You can get a sense of what topics are hot right now by reading the latest blog carnivals:
- ScienceRoll has 7 tips on how to stay up-to-date in genetics and genomics.
- NeuroJournalism Mill sorts news reports about the latest neuroscience developments into "wheat" and "chaff"
- David Whitehouse has an article in The Age about the search for extraterrestrial intelligence.
- The Age also has an article about recent research on Antarctic microbes suggesting that genetic material would likely be "severely damaged or destroyed" while traveling through space on a comet. The conclusion is that it is unlikely comets seeded life on Earth. Over at the Bad Astronomy blog, Phil Plait points out that microbes buried a mile deep in the cometary ice could be protected form cosmic radiation.
- Live Science asked several scientists whether they think alien life exists.
- Live Science looked at the research on Antarctic microbes from a different angle than The Age. They focused on the literally cool result: microbes frozen in the ice for 100,000 years revived when cultured in the lab. The older the microbes, the more DNA damage, with a "half life" of 1.1 million years.
This suggests that as global warming melts the ice, these ancient genes could flow into the seas, which living microbes could suck up and use "to improve themselves, potentially altering their communities significantly," Bidle said. Although it is unlikely ancient microbes or DNA would be harmful to humans, "it is something some researchers have highlighted the possibility of," he added.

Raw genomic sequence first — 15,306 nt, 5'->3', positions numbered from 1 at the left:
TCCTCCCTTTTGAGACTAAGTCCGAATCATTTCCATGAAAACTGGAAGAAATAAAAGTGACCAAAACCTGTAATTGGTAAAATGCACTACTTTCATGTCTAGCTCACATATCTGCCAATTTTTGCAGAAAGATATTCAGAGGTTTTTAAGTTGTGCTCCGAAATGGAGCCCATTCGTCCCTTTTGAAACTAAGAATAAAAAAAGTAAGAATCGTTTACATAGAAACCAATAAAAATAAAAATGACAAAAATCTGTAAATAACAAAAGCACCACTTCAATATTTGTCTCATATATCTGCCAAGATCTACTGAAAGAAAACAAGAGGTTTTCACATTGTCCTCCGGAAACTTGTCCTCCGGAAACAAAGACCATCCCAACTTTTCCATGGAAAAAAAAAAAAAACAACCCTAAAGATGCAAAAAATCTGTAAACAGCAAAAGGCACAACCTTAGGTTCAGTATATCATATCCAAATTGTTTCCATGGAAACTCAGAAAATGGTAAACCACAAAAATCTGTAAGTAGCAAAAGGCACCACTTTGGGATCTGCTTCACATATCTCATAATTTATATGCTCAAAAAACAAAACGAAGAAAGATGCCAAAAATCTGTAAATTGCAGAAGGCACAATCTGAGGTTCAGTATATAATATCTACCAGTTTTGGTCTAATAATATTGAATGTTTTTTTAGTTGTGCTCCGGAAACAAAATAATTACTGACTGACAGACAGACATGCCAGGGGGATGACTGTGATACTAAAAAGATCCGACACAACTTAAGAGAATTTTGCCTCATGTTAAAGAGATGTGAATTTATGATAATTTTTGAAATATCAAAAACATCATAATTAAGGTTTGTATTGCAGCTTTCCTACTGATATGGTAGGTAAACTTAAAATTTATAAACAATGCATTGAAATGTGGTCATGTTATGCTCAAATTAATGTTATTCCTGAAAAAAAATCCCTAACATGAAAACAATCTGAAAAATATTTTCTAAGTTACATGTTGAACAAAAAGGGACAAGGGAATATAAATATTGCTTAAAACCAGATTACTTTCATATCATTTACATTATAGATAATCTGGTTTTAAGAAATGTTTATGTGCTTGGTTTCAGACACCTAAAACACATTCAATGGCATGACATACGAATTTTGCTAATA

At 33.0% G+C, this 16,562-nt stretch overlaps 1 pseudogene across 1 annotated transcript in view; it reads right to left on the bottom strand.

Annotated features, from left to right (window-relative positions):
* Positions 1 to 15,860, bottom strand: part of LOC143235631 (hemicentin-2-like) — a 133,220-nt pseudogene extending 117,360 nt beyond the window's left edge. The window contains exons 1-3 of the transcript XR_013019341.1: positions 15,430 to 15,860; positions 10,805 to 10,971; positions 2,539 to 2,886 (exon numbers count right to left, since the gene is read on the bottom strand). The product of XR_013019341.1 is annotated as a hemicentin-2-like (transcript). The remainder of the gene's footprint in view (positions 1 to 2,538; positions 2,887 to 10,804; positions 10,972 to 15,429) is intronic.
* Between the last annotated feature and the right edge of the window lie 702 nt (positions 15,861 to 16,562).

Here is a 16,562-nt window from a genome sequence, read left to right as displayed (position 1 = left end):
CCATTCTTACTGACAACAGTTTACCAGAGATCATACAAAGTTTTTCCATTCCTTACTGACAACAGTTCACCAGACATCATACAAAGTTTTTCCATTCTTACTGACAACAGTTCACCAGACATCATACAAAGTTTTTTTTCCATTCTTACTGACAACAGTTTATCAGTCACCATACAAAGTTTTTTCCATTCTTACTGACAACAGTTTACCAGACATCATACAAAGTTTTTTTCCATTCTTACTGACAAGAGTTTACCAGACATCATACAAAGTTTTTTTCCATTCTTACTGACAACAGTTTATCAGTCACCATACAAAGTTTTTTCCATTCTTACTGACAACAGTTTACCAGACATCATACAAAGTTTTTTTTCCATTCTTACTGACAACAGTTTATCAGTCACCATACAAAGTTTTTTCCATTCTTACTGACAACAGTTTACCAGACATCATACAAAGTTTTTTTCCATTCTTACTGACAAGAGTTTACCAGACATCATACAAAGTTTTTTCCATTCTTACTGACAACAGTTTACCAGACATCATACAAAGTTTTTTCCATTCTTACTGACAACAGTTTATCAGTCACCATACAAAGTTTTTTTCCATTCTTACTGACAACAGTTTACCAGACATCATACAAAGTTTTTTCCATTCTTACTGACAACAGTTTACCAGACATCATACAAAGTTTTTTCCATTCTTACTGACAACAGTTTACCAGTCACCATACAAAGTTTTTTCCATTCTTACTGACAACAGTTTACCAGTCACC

- Marc Pelletier interviews neuroscientist Eric Kandel for the Futures in Biotech podcast.
- Effect Measure posts about the effect of electromagnetic fields on the division of cultured cancer cells.
- At The Voltage Gate Jeremy Bruno writes about the biology of fairy rings.
- At the Loom Carl Zimmer writes about a recent experiment that used electrical stimulation of the brain to wake a man in a minimally conscious state.
- Live Science reports on a recent set of experiments in which scientists genetically manipulated jellyfish so they would grow multiple heads.
- Wired Science writes about why giant bugs (think Mothra) are impossible in our Modern Atmosphere.
- The Bend (Oregon) Weekly reports on the imitation of nature in machinery.
Robotic designs based upon natural organisms are as diverse as the animal world itself. There are devices in the works that mimic caterpillars, spiders, dogs and octopuses. Their goals and purposes are equally varied, from new medical treatments to space labor to being a soldier's best friend.They link to several sites where you can watch videos of nature-inspired robots in action:
- Boston Dynamics "Dedicated to the Science and Art of How Things Move"
- Madeleine, the aquatic robot @ Vassar College
- OCTOR robot field experiments @ Clemson
- The SuperBot @ USC
- At the Philosophy of Memory blog, Mnemosynosis has a fascinating post about bacterial cognition based on a talk given by Pamela Lyon. (via Evolving Thoughts)
She suggests that bacteria are sensitive, communicative and decisive organisms and bacterial responses are more flexible, complex and adaptable than generally believed. In terms of re-defining cognition, Lyon argues that behaviour at the microbial level is precisely what must be understood in order to comprehend how more complex and specialized forms evolved and now function. Lyon claims that cognition is part of basic biological function, like respiration.
Tags:panspermia, frozen microbes, genetic engineering, robots, bacterial cognition